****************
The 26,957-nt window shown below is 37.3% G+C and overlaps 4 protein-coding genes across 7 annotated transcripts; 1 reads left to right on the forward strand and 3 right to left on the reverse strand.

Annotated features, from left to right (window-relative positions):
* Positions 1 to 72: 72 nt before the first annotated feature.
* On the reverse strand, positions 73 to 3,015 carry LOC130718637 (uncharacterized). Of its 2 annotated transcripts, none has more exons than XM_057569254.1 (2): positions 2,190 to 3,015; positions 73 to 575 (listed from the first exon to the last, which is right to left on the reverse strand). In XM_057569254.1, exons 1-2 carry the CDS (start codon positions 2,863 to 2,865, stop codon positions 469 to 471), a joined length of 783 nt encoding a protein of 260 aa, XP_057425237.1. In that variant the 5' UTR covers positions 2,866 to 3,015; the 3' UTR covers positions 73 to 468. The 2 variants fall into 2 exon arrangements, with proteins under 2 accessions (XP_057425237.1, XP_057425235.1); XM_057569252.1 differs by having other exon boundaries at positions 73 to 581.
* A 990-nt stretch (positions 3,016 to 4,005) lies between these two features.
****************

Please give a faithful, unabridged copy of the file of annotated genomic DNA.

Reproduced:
The 26,957-nt window shown below is 37.3% G+C and overlaps 4 protein-coding genes across 7 annotated transcripts; 1 reads left to right on the forward strand and 3 right to left on the reverse strand.

Annotated features, from left to right (window-relative positions):
* Positions 1 to 72: 72 nt before the first annotated feature.
* On the reverse strand, positions 73 to 3,015 carry LOC130718637 (uncharacterized). Of its 2 annotated transcripts, none has more exons than XM_057569254.1 (2): positions 2,190 to 3,015; positions 73 to 575 (listed from the first exon to the last, which is right to left on the reverse strand). In XM_057569254.1, exons 1-2 carry the CDS (start codon positions 2,863 to 2,865, stop codon positions 469 to 471), a joined length of 783 nt encoding a protein of 260 aa, XP_057425237.1. In that variant the 5' UTR covers positions 2,866 to 3,015; the 3' UTR covers positions 73 to 468. The 2 variants fall into 2 exon arrangements, with proteins under 2 accessions (XP_057425237.1, XP_057425235.1); XM_057569252.1 differs by having other exon boundaries at positions 73 to 581.
* A 990-nt stretch (positions 3,016 to 4,005) lies between these two features.